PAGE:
Arctic Sea ice
Posted on: July 29, 2015
For many years we have been told of the impact climate change is having on our planet. A shrinking Arctic ice cap is one of the most commonly used pieces of evidence when demonstrating this. However recent analysis has shown, much to the surprise of experts, that the ice cap actually bucked the long-term trend of decline during 2013.
Since satellites began studying the region in the late 1970s, the ice covering in the Arctic has shrunk by 40%. By launching its ‘Cryosat’ satellite in 2010, the European Space Agency has been able to able to better understand the shrinking of the sea ice. Where previously scientists were only able to judge the impact of climate change by the area of ice remaining, now they also receive comprehensive data about how thick the ice is as well.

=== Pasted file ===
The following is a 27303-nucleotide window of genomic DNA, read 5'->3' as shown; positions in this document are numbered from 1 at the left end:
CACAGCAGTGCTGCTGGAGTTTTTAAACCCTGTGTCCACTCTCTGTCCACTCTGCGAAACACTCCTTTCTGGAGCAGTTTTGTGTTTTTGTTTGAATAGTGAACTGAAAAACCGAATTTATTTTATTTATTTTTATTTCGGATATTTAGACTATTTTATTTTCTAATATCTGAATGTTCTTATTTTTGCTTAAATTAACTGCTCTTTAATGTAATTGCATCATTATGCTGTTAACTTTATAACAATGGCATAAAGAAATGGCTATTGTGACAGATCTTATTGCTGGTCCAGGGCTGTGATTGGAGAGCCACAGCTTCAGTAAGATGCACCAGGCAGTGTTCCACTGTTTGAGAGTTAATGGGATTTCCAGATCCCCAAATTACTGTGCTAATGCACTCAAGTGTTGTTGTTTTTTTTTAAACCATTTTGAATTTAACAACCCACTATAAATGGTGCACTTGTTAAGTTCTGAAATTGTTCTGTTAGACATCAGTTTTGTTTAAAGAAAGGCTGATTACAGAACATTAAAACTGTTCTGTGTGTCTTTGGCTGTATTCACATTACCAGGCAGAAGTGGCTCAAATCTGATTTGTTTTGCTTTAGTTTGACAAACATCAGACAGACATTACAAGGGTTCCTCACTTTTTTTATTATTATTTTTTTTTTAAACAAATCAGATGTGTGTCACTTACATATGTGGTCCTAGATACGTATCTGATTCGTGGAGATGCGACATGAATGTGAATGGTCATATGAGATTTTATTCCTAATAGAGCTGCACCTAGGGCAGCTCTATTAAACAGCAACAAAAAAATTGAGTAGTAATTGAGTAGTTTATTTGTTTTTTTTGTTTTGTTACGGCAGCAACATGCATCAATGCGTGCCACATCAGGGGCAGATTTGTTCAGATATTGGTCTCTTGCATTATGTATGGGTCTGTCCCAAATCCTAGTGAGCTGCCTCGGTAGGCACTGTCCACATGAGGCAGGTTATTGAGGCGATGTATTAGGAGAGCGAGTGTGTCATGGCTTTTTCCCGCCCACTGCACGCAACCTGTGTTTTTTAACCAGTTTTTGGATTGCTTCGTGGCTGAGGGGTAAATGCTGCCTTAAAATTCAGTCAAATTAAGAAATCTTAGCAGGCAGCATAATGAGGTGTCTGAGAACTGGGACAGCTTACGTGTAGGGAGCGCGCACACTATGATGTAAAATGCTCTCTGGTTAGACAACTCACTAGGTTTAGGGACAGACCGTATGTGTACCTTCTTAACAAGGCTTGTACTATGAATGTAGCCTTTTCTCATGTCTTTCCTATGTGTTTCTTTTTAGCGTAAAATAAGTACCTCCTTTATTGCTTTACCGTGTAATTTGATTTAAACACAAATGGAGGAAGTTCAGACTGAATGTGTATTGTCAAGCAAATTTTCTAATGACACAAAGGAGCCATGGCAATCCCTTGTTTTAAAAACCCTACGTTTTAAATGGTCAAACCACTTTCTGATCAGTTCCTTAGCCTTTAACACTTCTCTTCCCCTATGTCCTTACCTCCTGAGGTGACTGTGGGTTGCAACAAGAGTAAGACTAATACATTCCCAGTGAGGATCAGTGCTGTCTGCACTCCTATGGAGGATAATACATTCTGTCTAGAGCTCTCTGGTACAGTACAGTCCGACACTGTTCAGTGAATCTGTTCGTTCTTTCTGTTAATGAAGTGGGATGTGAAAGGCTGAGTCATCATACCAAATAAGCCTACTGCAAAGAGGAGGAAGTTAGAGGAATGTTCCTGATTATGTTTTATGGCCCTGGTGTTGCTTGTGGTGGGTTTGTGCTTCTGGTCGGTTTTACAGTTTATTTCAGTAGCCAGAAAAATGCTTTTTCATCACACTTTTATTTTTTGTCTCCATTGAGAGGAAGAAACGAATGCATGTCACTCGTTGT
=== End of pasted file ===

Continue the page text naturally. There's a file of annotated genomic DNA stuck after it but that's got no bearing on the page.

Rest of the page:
The satellite's 88 million measurements have been analysed by the Nature Geoscience journal and show that:
- Between 2010 and 2012, the Arctic ice volume fell by 14% - in line with the warming of the climate over recent decades.
- In 2013 the ice volume jumped up by 41%.
- In 2014 th